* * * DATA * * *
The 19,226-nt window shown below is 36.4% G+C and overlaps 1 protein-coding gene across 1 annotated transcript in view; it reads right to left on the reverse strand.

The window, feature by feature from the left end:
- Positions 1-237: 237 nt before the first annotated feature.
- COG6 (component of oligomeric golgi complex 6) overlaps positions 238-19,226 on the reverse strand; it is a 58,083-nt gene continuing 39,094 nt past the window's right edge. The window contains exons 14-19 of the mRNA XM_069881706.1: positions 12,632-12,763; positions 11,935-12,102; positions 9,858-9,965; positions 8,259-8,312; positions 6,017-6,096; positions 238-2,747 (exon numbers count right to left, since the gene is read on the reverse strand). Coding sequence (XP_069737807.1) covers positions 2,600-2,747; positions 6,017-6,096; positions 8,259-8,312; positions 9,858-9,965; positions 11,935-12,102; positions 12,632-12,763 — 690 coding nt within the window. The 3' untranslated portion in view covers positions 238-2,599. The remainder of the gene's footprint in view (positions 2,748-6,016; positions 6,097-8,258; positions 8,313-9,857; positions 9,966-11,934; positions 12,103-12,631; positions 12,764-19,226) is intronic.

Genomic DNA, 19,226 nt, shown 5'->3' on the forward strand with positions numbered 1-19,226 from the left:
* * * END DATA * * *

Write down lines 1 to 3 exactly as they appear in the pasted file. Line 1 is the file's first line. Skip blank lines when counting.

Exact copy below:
The 19,226-nt window shown below is 36.4% G+C and overlaps 1 protein-coding gene across 1 annotated transcript in view; it reads right to left on the reverse strand.

The window, feature by feature from the left end:
- Positions 1-237: 237 nt before the first annotated feature.